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Cognitive Impairment in Idiopathic Pulmonary Fibrosis


Pulmonary fibrosis describes the group of fibrosing interstitial lung diseases (ILDs) that cause progressive scarring of the alveolar interstitium and often lead to hypoxemic respiratory failure. ILDs encompass a large and diverse group of parenchymal lung disorders, including those associated with diseases of unknown cause (idiopathic interstitial pneumonias) and other diseases (connective tissue disease associated ILDs, chronic sarcoidosis) or environmental exposures (chronic hypersensitivity pneumonia). .
Idiopathic pulmonary fibrosis (IPF), the most extensively studied type of ILD, is a steadily progressive lung disease with a prognosis that can be worse than many cancers. With a median survival time of 2.5-3.5 years after diagnosis, IPF shows significant morbidity and mortality outcomes, not all of which are directly related to progressive fibrotic disease itself.
Cognitive Impairment in Idiopathic Pulmonary FibrosisThis elderly population, with an average age of 66 at diagnosis, often experiences a variety of comorbidities that affect the clinical spectrum of the disease, progression, and mortality. Analysis of 272 IPF patients reported that 58% of cases had one, two or three comorbid conditions, 30% had four to seven comorbid conditions, and only 12% had no comorbidity. Respiratory comorbidities, including emphysema (8-34%), obstructive sleep apnea (58-88%), lung cancer (3-22%) and pulmonary hypertension (3-84%), although estimates differ widely, many studies have depending on the source population. It is developing.
Non-respiratory diseases such as gastroesophageal reflux (30-80%), systemic arterial hypertension (14-71%), ischemic heart disease (4-68%), diabetes mellitus type 2 (10-33%) and depression (10-33%). comorbidities 12-49%) are also a very common condition.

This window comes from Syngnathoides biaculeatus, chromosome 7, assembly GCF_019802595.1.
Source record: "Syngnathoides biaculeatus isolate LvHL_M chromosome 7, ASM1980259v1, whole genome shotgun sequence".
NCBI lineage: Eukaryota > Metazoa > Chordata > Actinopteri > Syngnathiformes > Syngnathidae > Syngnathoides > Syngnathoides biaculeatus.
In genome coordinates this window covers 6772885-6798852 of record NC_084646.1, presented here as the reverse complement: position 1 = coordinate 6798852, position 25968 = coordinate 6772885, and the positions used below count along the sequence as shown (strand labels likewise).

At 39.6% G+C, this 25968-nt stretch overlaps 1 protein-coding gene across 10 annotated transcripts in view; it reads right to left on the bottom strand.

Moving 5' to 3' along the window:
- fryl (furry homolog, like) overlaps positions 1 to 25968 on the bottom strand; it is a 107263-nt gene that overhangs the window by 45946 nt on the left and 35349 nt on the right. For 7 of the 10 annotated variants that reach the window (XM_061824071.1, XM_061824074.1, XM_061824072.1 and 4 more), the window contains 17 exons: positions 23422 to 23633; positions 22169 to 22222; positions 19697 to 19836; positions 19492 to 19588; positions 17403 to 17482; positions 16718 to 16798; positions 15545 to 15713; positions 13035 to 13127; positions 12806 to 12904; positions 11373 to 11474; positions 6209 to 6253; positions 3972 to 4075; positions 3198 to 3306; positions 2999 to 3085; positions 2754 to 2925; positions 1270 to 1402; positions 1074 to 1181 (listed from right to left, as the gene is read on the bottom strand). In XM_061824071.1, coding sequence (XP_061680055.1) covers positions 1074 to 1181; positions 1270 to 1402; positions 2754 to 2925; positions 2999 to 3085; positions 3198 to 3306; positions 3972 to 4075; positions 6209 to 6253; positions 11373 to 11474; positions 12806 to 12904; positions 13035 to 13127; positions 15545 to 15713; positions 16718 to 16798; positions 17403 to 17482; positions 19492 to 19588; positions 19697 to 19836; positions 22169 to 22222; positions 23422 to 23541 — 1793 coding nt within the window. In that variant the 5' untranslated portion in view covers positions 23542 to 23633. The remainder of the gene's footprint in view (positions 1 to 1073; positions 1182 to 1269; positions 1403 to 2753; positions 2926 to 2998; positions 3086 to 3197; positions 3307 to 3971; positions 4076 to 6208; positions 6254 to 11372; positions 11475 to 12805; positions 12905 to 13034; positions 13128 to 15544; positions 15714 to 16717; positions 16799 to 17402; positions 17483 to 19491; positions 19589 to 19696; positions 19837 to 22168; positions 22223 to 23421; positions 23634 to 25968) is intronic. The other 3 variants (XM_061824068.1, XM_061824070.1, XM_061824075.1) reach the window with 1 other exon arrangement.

Risk Factors for Cognitive Deficits in Patients with IPF

Regarding IPF or associated morbidity, there are several potential factors and conditions for the occurrence of a cognitive deficit. Hypoxemia, smoking history, aging, and the chronic evolution of the disease are potential factors for the emergence of a cognitive deficit. Difficulties in breathing (increased internal elastic load of respiratory muscles and stimulation of peripheral mechanoreceptors), nocturnal cough, medications, hypoxemia, and obstructive apnea can alter the quality of life.

Physiopathology of Cognitive Impairment in Patients with IPF

IPF patients develop progressive respiratory restriction and exercise intolerance. Changing blood gases is a common feature in IPF pathophysiology. Patients experience transient or persistent hypoxia over a significant cumulative time with DPT at less than 2.90%. Nocturnal hypoxia is common in chronic fibrotic interstitial lung diseases, both in patients who associate OSA such as those without this comorbidity. In the absence of OSA, nocturnal hypoxia may be the result of alveolar hypoventilation, altered ventilation-perfusion rate and desaturation tendency due to patients on the immediate part of the oxygen-hemoglobin dissociation curve.
Epidemiological research has shown that besides genetic and environmental factors such as lifestyles and cardiovascular risk factors, decreased lung function is also associated with dementia and cognitive impairment in the general population. In a large population-based cohort participating in the Atherosclerosis Risk Study in Communities, the presence of a restrictive ventilation pattern was associated with poorer performance on cognitive assessments and an increased risk of dementia hospitalization.
A recent prospective study found that patients with restrictive lung disease had almost twice the chance of developing dementia or mild cognitive impairment than healthy individuals. Researchers have followed over 14,000 middle-aged people for over 23 years. Lung disease and impaired lung function were associated with a higher risk of dementia and mild cognitive impairment through both Alzheimer’s disease and cerebrovascular etiologies.
Although both COPD and restrictive disorder are associated with an increased risk of dementia phenotypes, the magnitudes of the association are most pronounced for restrictive impairment. There is no difference between smokers and non-smokers. Different pathogenic mechanisms may explain the relationship of lung function with cognitive performance and risk of dementia. Chronic hypoxia can lead to ischemic brain damage and neurodegeneration because prospective studies have found that individuals with reduced lung function or decreased arterial oxygen saturation are more likely to develop white matter lesions and lacunar infarction.